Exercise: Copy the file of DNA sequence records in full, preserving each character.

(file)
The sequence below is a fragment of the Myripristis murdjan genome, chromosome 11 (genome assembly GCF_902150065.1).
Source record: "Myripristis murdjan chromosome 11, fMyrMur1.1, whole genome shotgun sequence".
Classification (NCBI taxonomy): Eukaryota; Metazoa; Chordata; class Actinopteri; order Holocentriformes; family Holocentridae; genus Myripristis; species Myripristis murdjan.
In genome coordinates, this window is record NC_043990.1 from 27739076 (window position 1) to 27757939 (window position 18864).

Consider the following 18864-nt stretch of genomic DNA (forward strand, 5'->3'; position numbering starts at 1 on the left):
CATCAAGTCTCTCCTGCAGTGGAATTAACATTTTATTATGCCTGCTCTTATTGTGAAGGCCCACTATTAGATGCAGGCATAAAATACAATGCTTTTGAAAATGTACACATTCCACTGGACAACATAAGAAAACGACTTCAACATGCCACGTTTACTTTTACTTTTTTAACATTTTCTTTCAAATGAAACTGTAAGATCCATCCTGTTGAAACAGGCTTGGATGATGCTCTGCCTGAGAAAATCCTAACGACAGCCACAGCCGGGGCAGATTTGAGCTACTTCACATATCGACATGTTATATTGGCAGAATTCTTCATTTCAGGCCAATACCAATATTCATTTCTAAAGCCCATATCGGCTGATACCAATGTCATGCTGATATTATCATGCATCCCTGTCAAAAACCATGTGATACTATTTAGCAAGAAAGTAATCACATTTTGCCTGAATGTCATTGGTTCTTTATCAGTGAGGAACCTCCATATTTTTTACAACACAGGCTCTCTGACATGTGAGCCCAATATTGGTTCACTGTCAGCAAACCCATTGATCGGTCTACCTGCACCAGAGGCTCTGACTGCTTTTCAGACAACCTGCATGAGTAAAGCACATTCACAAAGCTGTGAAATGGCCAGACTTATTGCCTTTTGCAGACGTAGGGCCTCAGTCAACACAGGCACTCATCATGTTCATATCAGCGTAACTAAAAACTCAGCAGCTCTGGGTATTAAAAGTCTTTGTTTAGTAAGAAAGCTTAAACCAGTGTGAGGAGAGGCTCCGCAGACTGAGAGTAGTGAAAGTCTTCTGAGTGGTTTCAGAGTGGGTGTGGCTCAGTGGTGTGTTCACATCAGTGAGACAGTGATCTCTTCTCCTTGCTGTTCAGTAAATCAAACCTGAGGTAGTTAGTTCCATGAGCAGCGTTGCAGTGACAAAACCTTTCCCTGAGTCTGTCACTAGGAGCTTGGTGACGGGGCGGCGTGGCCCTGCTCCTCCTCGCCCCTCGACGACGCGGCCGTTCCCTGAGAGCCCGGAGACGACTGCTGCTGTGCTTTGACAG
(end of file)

The sequence below is a fragment of the Myripristis murdjan genome, chromosome 11 (genome assembly GCF_902150065.1).
Source record: "Myripristis murdjan chromosome 11, fMyrMur1.1, whole genome shotgun sequence".
Classification (NCBI taxonomy): Eukaryota; Metazoa; Chordata; class Actinopteri; order Holocentriformes; family Holocentridae; genus Myripristis; species Myripristis murdjan.
In genome coordinates, this window is record NC_043990.1 from 27739076 (window position 1) to 27757939 (window position 18864).

Consider the following 18864-nt stretch of genomic DNA (forward strand, 5'->3'; position numbering starts at 1 on the left):
CATCAAGTCTCTCCTGCAGTGGAATTAACATTTTATTATGCCTGCTCTTATTGTGAAGGCCCACTATTAGATGCAGGCATAAAATACAATGCTTTTGAAAATGTACACATTCCACTGGACAACATAAGAAAACGACTTCAACATGCCACGTTTACTTTTACTTTTTTAACATTTTCTTTCAAATGAAACTGTAAGATCCATCCTGTTGAAACAGGCTTGGATGATGCTCTGCCTGAGAAAATCCTAACGACAGCCACAGCCGGGGCAGATTTGAGCTACTTCACATATCGACATGTTATATTGGCAGAATTCTTCATTTCAGGCCAATACCAATATTCATTTCTAAAGCCCATATCGGCTGATACCAATGTCATGCTGATATTATCATGCATCCCTGTCAAAAACCATGTGATACTATTTAGCAAGAAAGTAATCACATTTTGCCTGAATGTCATTGGTTCTTTATCAGTGAGGAACCTCCATATTTTTTACAACACAGGCTCTCTGACATGTGAGCCCAATATTGGTTCACTGTCAGCAAACCCATTGATCGGTCTACCTGCACCAGAGGCTCTGACTGCTTTTCAGACAACCTGCATGAGTAAAGCACATTCACAAAGCTGTGAAATGGCCAGACTTATTGCCTTTTGCAGACGTAGGGCCTCAGTCAACACAGGCACTCATCATGTTCATATCAGCGTAACTAAAAACTCAGCAGCTCTGGGTATTAAAAGTCTTTGTTTAGTAAGAAAGCTTAAACCAGTGTGAGGAGAGGCTCCGCAGACTGAGAGTAGTGAAAGTCTTCTGAGTGGTTTCAGAGTGGGTGTGGCTCAGTGGTGTGTTCACATCAGTGAGACAGTGATCTCTTCTCCTTGCTGTTCAGTAAATCAAACCTGAGGTAGTTAGTTCCATGAGCAGCGTTGCAGTGACAAAACCTTTCCCTGAGTCTGTCACTAGGAGCTTGGTGACGGGGCGGCGTGGCCCTGCTCCTCCTCGCCCCTCGACGACGCGGCCGTTCCCTGAGAGCCCGGAGACGACTGCTGCTGTGCTTTGACAG